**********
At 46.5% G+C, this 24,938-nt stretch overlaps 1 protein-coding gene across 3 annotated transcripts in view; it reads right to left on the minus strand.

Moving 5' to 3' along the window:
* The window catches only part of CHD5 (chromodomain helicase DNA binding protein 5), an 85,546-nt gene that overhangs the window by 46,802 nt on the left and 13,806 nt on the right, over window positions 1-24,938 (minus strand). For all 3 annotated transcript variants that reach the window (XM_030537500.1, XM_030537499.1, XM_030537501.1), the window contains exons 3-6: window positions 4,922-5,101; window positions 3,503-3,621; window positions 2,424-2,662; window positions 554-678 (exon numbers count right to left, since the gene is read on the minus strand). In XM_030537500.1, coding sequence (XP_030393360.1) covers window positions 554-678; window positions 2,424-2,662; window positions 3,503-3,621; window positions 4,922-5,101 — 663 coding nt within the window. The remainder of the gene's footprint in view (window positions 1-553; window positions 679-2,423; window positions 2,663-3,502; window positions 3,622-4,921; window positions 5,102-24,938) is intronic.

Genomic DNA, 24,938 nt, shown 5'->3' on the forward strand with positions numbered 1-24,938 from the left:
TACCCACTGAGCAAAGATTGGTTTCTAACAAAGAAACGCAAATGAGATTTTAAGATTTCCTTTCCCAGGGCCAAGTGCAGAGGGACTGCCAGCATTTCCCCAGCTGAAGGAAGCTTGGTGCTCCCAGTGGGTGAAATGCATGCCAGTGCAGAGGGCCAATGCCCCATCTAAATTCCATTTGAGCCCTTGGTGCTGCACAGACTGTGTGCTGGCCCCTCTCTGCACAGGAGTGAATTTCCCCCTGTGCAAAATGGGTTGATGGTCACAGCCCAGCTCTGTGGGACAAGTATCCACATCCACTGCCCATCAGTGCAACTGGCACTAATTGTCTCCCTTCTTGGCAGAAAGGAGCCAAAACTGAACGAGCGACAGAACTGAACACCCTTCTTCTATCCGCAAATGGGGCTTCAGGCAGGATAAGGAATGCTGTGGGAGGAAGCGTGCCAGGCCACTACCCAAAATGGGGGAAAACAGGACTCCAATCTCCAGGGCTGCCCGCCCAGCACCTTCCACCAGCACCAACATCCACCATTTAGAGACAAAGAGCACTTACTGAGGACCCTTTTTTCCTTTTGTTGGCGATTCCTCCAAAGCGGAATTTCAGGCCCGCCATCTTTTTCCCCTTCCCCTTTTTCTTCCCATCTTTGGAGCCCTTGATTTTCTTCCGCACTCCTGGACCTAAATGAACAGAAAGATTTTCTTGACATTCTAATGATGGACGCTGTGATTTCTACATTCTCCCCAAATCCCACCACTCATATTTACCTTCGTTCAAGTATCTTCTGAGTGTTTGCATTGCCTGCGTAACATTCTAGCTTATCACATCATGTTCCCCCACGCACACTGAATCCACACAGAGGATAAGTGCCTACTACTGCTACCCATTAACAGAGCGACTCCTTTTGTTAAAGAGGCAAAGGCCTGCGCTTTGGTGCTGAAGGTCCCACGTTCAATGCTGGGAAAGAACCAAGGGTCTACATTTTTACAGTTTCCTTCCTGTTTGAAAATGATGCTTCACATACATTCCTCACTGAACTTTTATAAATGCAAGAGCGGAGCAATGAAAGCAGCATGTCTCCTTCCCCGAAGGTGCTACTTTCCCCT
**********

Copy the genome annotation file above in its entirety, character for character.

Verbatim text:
At 46.5% G+C, this 24,938-nt stretch overlaps 1 protein-coding gene across 3 annotated transcripts in view; it reads right to left on the minus strand.

Moving 5' to 3' along the window:
* The window catches only part of CHD5 (chromodomain helicase DNA binding protein 5), an 85,546-nt gene that overhangs the window by 46,802 nt on the left and 13,806 nt on the right, over window positions 1-24,938 (minus strand). For all 3 annotated transcript variants that reach the window (XM_030537500.1, XM_030537499.1, XM_030537501.1), the window contains exons 3-6: window positions 4,922-5,101; window positions 3,503-3,621; window positions 2,424-2,662; window positions 554-678 (exon numbers count right to left, since the gene is read on the minus strand). In XM_030537500.1, coding sequence (XP_030393360.1) covers window positions 554-678; window positions 2,424-2,662; window positions 3,503-3,621; window positions 4,922-5,101 — 663 coding nt within the window. The remainder of the gene's footprint in view (window positions 1-553; window positions 679-2,423; window positions 2,663-3,502; window positions 3,622-4,921; window positions 5,102-24,938) is intronic.

Genomic DNA, 24,938 nt, shown 5'->3' on the forward strand with positions numbered 1-24,938 from the left:
TACCCACTGAGCAAAGATTGGTTTCTAACAAAGAAACGCAAATGAGATTTTAAGATTTCCTTTCCCAGGGCCAAGTGCAGAGGGACTGCCAGCATTTCCCCAGCTGAAGGAAGCTTGGTGCTCCCAGTGGGTGAAATGCATGCCAGTGCAGAGGGCCAATGCCCCATCTAAATTCCATTTGAGCCCTTGGTGCTGCACAGACTGTGTGCTGGCCCCTCTCTGCACAGGAGTGAATTTCCCCCTGTGCAAAATGGGTTGATGGTCACAGCCCAGCTCTGTGGGACAAGTATCCACATCCACTGCCCATCAGTGCAACTGGCACTAATTGTCTCCCTTCTTGGCAGAAAGGAGCCAAAACTGAACGAGCGACAGAACTGAACACCCTTCTTCTATCCGCAAATGGGGCTTCAGGCAGGATAAGGAATGCTGTGGGAGGAAGCGTGCCAGGCCACTACCCAAAATGGGGGAAAACAGGACTCCAATCTCCAGGGCTGCCCGCCCAGCACCTTCCACCAGCACCAACATCCACCATTTAGAGACAAAGAGCACTTACTGAGGACCCTTTTTTCCTTTTGTTGGCGATTCCTCCAAAGCGGAATTTCAGGCCCGCCATCTTTTTCCCCTTCCCCTTTTTCTTCCCATCTTTGGAGCCCTTGATTTTCTTCCGCACTCCTGGACCTAAATGAACAGAAAGATTTTCTTGACATTCTAATGATGGACGCTGTGATTTCTACATTCTCCCCAAATCCCACCACTCATATTTACCTTCGTTCAAGTATCTTCTGAGTGTTTGCATTGCCTGCGTAACATTCTAGCTTATCACATCATGTTCCCCCACGCACACTGAATCCACACAGAGGATAAGTGCCTACTACTGCTACCCATTAACAGAGCGACTCCTTTTGTTAAAGAGGCAAAGGCCTGCGCTTTGGTGCTGAAGGTCCCACGTTCAATGCTGGGAAAGAACCAAGGGTCTACATTTTTACAGTTTCCTTCCTGTTTGAAAATGATGCTTCACATACATTCCTCACTGAACTTTTATAAATGCAAGAGCGGAGCAATGAAAGCAGCATGTCTCCTTCCCCGAAGGTGCTACTTTCCCCT